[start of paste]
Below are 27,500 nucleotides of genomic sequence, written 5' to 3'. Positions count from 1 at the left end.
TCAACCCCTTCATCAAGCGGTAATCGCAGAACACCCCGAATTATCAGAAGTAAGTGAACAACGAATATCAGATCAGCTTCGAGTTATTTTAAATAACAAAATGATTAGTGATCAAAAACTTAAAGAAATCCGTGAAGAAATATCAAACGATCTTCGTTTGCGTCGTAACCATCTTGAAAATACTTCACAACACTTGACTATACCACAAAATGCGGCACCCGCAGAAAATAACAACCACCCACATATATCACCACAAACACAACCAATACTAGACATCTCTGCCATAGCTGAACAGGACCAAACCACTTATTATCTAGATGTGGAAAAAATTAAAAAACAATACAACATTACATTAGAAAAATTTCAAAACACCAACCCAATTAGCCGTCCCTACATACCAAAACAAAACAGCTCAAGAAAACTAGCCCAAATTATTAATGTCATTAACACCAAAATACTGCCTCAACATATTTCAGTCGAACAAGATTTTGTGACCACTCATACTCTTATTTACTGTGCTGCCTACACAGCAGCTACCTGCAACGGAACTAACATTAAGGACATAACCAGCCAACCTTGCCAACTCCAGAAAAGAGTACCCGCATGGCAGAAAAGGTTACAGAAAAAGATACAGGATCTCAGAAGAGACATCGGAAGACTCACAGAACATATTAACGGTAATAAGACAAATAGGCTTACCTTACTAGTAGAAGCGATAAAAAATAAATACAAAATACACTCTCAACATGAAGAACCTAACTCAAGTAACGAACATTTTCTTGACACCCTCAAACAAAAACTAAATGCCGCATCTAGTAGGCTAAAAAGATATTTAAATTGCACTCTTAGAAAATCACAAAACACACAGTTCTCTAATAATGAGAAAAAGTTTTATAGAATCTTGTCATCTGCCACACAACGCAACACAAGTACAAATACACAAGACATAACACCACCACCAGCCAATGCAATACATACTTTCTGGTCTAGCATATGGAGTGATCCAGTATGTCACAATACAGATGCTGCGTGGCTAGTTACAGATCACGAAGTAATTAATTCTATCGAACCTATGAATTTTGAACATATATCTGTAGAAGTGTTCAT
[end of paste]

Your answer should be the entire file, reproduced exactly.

Below are 27,500 nucleotides of genomic sequence, written 5' to 3'. Positions count from 1 at the left end.
TCAACCCCTTCATCAAGCGGTAATCGCAGAACACCCCGAATTATCAGAAGTAAGTGAACAACGAATATCAGATCAGCTTCGAGTTATTTTAAATAACAAAATGATTAGTGATCAAAAACTTAAAGAAATCCGTGAAGAAATATCAAACGATCTTCGTTTGCGTCGTAACCATCTTGAAAATACTTCACAACACTTGACTATACCACAAAATGCGGCACCCGCAGAAAATAACAACCACCCACATATATCACCACAAACACAACCAATACTAGACATCTCTGCCATAGCTGAACAGGACCAAACCACTTATTATCTAGATGTGGAAAAAATTAAAAAACAATACAACATTACATTAGAAAAATTTCAAAACACCAACCCAATTAGCCGTCCCTACATACCAAAACAAAACAGCTCAAGAAAACTAGCCCAAATTATTAATGTCATTAACACCAAAATACTGCCTCAACATATTTCAGTCGAACAAGATTTTGTGACCACTCATACTCTTATTTACTGTGCTGCCTACACAGCAGCTACCTGCAACGGAACTAACATTAAGGACATAACCAGCCAACCTTGCCAACTCCAGAAAAGAGTACCCGCATGGCAGAAAAGGTTACAGAAAAAGATACAGGATCTCAGAAGAGACATCGGAAGACTCACAGAACATATTAACGGTAATAAGACAAATAGGCTTACCTTACTAGTAGAAGCGATAAAAAATAAATACAAAATACACTCTCAACATGAAGAACCTAACTCAAGTAACGAACATTTTCTTGACACCCTCAAACAAAAACTAAATGCCGCATCTAGTAGGCTAAAAAGATATTTAAATTGCACTCTTAGAAAATCACAAAACACACAGTTCTCTAATAATGAGAAAAAGTTTTATAGAATCTTGTCATCTGCCACACAACGCAACACAAGTACAAATACACAAGACATAACACCACCACCAGCCAATGCAATACATACTTTCTGGTCTAGCATATGGAGTGATCCAGTATGTCACAATACAGATGCTGCGTGGCTAGTTACAGATCACGAAGTAATTAATTCTATCGAACCTATGAATTTTGAACATATATCTGTAGAAGTGTTCAT